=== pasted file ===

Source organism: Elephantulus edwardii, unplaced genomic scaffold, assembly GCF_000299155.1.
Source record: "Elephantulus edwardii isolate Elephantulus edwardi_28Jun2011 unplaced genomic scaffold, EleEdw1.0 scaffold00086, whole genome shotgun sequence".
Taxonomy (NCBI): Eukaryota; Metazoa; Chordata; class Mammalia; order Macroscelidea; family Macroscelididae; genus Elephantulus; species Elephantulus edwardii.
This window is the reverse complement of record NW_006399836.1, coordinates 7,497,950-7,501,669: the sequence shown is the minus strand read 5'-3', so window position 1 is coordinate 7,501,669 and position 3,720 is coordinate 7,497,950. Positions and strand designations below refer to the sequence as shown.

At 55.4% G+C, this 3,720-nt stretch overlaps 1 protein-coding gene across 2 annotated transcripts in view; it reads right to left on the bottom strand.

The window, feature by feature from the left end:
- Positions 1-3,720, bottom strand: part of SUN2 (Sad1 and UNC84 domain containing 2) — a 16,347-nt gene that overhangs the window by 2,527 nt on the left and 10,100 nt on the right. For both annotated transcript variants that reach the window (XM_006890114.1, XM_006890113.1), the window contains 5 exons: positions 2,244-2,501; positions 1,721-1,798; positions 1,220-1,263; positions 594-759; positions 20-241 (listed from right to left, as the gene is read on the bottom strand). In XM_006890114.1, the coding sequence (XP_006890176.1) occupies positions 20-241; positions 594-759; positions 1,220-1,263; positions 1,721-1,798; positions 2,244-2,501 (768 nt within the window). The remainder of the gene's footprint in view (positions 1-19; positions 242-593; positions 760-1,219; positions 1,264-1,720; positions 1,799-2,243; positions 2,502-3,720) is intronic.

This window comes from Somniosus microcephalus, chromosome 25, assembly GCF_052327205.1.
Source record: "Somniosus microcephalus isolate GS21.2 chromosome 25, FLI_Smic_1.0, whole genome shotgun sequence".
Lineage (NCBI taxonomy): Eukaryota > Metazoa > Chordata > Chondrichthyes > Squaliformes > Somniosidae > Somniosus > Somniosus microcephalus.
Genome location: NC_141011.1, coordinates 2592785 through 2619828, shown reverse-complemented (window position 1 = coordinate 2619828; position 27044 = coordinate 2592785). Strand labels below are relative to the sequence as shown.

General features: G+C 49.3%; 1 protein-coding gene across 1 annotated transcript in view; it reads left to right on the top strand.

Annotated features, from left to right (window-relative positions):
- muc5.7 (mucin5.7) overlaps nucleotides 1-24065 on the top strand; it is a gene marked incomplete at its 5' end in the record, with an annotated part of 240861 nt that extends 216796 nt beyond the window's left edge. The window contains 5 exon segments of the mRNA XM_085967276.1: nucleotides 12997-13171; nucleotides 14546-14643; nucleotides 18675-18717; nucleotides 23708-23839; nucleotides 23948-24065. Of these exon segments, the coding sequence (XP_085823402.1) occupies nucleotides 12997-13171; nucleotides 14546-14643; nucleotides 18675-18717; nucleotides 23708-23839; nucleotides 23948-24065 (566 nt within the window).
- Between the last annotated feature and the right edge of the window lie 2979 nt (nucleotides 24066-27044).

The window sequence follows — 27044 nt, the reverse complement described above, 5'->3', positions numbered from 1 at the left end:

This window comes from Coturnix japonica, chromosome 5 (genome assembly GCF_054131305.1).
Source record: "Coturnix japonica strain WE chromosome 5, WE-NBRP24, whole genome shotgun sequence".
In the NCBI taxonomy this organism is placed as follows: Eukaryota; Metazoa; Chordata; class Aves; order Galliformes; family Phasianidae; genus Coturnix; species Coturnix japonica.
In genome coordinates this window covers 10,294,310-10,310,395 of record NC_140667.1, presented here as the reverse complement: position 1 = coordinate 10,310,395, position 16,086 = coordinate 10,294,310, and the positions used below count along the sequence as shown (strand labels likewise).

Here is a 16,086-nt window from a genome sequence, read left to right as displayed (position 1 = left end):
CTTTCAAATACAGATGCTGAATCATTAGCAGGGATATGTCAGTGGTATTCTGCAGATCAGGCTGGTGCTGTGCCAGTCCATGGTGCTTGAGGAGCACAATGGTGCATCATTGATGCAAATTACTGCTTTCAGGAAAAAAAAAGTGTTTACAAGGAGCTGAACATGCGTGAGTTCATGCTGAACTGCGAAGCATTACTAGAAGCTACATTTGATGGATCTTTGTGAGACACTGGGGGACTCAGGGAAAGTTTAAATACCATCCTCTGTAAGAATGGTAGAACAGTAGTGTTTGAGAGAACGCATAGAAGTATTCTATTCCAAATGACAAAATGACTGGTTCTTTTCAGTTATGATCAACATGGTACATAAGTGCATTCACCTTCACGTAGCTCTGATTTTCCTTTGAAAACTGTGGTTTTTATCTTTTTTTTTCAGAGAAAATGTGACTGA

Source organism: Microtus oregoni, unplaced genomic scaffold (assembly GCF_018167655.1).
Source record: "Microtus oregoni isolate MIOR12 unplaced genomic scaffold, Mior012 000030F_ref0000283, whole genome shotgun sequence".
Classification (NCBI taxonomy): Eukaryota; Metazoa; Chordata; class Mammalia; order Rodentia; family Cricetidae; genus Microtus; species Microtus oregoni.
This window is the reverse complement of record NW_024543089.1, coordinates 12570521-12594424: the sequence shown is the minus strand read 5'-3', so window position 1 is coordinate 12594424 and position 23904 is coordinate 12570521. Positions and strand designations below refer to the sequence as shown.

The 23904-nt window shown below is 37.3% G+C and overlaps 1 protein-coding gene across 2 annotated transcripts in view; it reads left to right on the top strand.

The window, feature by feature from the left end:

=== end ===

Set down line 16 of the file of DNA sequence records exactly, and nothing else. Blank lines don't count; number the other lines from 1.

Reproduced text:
The window sequence follows — 27044 nt, the reverse complement described above, 5'->3', positions numbered from 1 at the left end: